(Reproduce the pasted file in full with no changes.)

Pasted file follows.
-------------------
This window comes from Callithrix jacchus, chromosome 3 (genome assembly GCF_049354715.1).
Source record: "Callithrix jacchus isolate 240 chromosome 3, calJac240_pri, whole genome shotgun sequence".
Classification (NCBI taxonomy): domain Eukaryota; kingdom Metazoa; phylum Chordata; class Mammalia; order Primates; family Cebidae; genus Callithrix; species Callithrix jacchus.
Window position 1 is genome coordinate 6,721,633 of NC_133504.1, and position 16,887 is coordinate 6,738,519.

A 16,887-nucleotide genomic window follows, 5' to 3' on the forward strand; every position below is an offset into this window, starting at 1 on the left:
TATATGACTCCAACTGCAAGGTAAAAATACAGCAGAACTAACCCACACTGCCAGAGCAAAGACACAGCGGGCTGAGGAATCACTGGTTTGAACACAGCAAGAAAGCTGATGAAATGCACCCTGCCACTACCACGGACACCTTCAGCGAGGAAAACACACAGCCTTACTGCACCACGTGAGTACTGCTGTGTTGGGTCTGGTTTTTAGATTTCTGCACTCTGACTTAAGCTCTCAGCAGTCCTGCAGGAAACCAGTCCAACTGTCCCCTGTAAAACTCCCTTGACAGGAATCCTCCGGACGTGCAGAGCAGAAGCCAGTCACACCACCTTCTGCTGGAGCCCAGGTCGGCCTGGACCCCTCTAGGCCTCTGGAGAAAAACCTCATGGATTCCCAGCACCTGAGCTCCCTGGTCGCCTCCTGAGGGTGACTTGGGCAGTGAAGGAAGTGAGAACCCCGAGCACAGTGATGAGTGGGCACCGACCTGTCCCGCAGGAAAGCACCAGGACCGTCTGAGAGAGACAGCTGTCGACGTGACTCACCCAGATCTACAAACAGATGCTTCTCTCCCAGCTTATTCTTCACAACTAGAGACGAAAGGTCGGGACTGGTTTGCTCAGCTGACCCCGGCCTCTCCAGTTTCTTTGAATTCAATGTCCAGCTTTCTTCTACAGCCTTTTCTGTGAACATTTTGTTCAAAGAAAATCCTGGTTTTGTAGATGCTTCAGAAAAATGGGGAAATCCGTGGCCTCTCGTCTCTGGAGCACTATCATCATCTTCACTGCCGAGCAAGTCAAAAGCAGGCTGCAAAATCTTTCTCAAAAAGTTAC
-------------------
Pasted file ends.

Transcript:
This window comes from Callithrix jacchus, chromosome 3 (genome assembly GCF_049354715.1).
Source record: "Callithrix jacchus isolate 240 chromosome 3, calJac240_pri, whole genome shotgun sequence".
Classification (NCBI taxonomy): domain Eukaryota; kingdom Metazoa; phylum Chordata; class Mammalia; order Primates; family Cebidae; genus Callithrix; species Callithrix jacchus.
Window position 1 is genome coordinate 6,721,633 of NC_133504.1, and position 16,887 is coordinate 6,738,519.

A 16,887-nucleotide genomic window follows, 5' to 3' on the forward strand; every position below is an offset into this window, starting at 1 on the left:
TATATGACTCCAACTGCAAGGTAAAAATACAGCAGAACTAACCCACACTGCCAGAGCAAAGACACAGCGGGCTGAGGAATCACTGGTTTGAACACAGCAAGAAAGCTGATGAAATGCACCCTGCCACTACCACGGACACCTTCAGCGAGGAAAACACACAGCCTTACTGCACCACGTGAGTACTGCTGTGTTGGGTCTGGTTTTTAGATTTCTGCACTCTGACTTAAGCTCTCAGCAGTCCTGCAGGAAACCAGTCCAACTGTCCCCTGTAAAACTCCCTTGACAGGAATCCTCCGGACGTGCAGAGCAGAAGCCAGTCACACCACCTTCTGCTGGAGCCCAGGTCGGCCTGGACCCCTCTAGGCCTCTGGAGAAAAACCTCATGGATTCCCAGCACCTGAGCTCCCTGGTCGCCTCCTGAGGGTGACTTGGGCAGTGAAGGAAGTGAGAACCCCGAGCACAGTGATGAGTGGGCACCGACCTGTCCCGCAGGAAAGCACCAGGACCGTCTGAGAGAGACAGCTGTCGACGTGACTCACCCAGATCTACAAACAGATGCTTCTCTCCCAGCTTATTCTTCACAACTAGAGACGAAAGGTCGGGACTGGTTTGCTCAGCTGACCCCGGCCTCTCCAGTTTCTTTGAATTCAATGTCCAGCTTTCTTCTACAGCCTTTTCTGTGAACATTTTGTTCAAAGAAAATCCTGGTTTTGTAGATGCTTCAGAAAAATGGGGAAATCCGTGGCCTCTCGTCTCTGGAGCACTATCATCATCTTCACTGCCGAGCAAGTCAAAAGCAGGCTGCAAAATCTTTCTCAAAAAGTTAC